COPENHAGEN — The success of the U.N. climate conference hung in the balance Tuesday as China and the United States deadlocked over whether Beijing will allow the world to check its books and verify promised cuts in greenhouse gas emissions.
Princes, presidents and premiers crowded into a vast hall for the formal opening of the largest summit ever held on climate change, but attention was on the leaders of the world's two largest polluters — President Barack Obama and Prime Minister Wen Jiabao — who plan to arrive for the final days of talks on a framework to control heat-trapping gases.
Negotiators who have been working for 10 days floated new draft documents on lesser issues. But they left open the vexing questions of emissions targets for industrial countries, billions of dollars a year in funding for poor countries to contend with global warming, and verifying the actions of emerging powers like China to ensure they keep their promises.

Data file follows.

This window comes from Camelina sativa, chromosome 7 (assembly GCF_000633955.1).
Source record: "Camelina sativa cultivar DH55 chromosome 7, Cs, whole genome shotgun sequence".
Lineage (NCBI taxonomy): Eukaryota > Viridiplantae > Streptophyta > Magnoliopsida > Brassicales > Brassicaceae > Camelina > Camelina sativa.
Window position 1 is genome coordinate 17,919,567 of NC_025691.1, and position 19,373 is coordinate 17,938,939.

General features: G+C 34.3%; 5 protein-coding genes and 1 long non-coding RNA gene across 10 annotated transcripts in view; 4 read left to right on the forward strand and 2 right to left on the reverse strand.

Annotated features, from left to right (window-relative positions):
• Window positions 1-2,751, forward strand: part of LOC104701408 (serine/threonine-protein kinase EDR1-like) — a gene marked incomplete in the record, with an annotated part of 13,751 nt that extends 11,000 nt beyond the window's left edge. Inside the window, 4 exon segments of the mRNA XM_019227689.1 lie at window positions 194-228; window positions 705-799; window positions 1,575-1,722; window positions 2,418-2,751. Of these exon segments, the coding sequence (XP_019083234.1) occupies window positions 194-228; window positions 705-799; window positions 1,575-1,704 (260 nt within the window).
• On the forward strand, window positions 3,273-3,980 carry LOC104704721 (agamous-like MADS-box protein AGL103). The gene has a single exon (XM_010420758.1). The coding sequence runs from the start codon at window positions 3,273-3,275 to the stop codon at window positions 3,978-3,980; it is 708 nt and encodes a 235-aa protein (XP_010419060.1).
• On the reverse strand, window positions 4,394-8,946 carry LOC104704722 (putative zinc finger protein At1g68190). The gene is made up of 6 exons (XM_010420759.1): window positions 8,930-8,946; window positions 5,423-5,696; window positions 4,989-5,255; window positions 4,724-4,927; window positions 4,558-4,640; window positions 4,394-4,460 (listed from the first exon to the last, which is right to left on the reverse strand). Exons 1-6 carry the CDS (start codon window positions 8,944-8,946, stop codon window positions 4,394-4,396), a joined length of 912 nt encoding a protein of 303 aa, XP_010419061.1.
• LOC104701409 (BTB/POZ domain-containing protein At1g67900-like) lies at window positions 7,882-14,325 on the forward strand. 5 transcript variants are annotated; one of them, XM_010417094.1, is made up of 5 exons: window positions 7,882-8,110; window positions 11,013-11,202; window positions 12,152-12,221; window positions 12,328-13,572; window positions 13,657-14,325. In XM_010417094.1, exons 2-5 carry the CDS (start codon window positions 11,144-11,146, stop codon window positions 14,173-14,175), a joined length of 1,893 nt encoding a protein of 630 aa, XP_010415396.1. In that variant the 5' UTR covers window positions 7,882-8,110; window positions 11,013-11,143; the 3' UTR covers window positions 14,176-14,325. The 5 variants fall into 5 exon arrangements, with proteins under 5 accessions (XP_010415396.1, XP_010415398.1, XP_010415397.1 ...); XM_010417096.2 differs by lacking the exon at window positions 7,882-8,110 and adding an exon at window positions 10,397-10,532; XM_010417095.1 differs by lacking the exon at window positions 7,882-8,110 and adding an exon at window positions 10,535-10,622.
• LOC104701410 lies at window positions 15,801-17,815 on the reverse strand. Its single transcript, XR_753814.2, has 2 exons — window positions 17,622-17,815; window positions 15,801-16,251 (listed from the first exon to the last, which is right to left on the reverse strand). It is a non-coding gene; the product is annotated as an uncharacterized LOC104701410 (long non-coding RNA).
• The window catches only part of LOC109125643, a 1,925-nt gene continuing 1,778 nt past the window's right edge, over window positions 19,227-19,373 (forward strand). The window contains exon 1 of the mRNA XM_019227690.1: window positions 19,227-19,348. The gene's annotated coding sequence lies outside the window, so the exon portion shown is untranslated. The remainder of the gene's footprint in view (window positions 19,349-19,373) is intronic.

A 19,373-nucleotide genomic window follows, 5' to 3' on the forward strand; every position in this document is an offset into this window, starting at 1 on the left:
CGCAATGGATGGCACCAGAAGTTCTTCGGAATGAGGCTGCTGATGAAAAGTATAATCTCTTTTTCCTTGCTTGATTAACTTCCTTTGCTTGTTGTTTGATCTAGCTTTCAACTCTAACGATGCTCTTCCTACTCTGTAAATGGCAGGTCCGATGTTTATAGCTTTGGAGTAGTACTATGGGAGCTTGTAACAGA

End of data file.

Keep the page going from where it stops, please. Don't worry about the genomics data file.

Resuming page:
"In these very hours, we are balancing between success and failure," said conference president Connie Hedegaard of Denmark. Success is possible, she said, "but I must also warn you: We can fail — probably without anyone really wanting it so, but because we spent too much time on posturing, on repeating positions, on formalities."
The rest of the 115 leaders were expected to arrive before Friday's summit finale to sign a political outline of a global warming treaty that would set limits on carbon dioxide pollution by the United States, China, India as well as extending emissions targets for the 37 countries regulated under the 1997 Kyoto Protocol.